Pets have a special place in our hearts. When we lose one of our furry family members, every person in the family is affected, some more than others. As a parent, following the loss of a pet, it’s valuable to help your child learn how to mourn and grieve the loss. For many children, losing a pet will be the first experience they have with the pain of loss. Helping children remember, memorialize, and properly grieve a beloved pet teaches them how to process grief in a healthy way so they can do it again the next time the pain of loss visits them.

According to Dr. Wolfelt, a noted grief educator and counselor, “Any child old enough to love is old enough to grieve. And many children love their pets with all their hearts. As an adult, if you are open, honest and loving, experiencing the death of a pet can be a chance for children to learn about both the joy and the pain that comes from caring deeply for pets or for people.” This is a lesson they will take long into their adulthood and will pave the way for healthy grieving habits.

Let’s discuss 10 family- and kid-focused ways to remember and memorialize a pet that will help focus your and your child’s grief in productive and healthy ways, allowing everyone to say goodbye, process the pain of loss, and move toward healing.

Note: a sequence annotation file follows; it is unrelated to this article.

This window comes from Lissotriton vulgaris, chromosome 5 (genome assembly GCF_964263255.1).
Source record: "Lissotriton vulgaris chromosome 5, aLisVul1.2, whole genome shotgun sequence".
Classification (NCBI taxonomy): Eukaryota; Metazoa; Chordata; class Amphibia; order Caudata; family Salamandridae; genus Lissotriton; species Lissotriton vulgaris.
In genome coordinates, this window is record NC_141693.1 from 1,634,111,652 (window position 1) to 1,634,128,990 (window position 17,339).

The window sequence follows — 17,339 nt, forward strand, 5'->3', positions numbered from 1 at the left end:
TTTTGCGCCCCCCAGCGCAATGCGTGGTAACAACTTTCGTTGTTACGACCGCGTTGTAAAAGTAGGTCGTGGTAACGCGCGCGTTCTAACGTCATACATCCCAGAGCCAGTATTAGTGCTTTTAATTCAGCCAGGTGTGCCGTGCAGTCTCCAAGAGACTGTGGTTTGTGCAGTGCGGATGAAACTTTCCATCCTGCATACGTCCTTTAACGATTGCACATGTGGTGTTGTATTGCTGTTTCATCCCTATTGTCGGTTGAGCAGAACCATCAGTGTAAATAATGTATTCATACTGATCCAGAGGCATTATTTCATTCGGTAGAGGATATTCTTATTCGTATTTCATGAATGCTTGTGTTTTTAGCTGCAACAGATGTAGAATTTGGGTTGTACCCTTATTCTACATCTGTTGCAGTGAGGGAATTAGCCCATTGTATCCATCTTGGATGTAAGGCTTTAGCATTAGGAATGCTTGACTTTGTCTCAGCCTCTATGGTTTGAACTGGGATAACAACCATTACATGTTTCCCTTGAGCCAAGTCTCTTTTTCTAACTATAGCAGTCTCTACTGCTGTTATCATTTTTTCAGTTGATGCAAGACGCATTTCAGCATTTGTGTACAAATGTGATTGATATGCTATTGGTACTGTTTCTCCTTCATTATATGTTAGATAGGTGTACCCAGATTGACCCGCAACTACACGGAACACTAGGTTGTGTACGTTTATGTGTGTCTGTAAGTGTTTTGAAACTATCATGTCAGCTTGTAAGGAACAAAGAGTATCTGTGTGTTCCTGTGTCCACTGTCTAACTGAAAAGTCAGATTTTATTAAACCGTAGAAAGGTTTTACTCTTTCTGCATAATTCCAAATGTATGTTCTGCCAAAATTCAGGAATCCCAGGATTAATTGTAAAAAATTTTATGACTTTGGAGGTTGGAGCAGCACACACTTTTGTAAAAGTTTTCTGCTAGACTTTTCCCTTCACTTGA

10 Family-Focused Pet Remembrance Ideas

Before we begin, it’s important to take your child’s age into account when selecting any of these activities for your family. You may do some with a younger child and others with an older child. Or, if you’re comfortable with it and feel that it’s right for the entire family, do them together. The most important thing is to allow your family the opportunity to mourn and express the feelings of sadness that may be growing inside.

Share Stories

Let’s start off with something simple, easy, and good for everyone – sharing stories and allowing each family member to tell stories about the family pet. Tell the funny stories that you all know. Remember the moments when the dog knocked over the card table, dumping the contents, or laugh about the times you bathed the cat, making him look like a drowned rat. This activity will make you laugh and cry, but most of all, it will bond you together in your grief and allow each of you to talk about your feelings for your pet.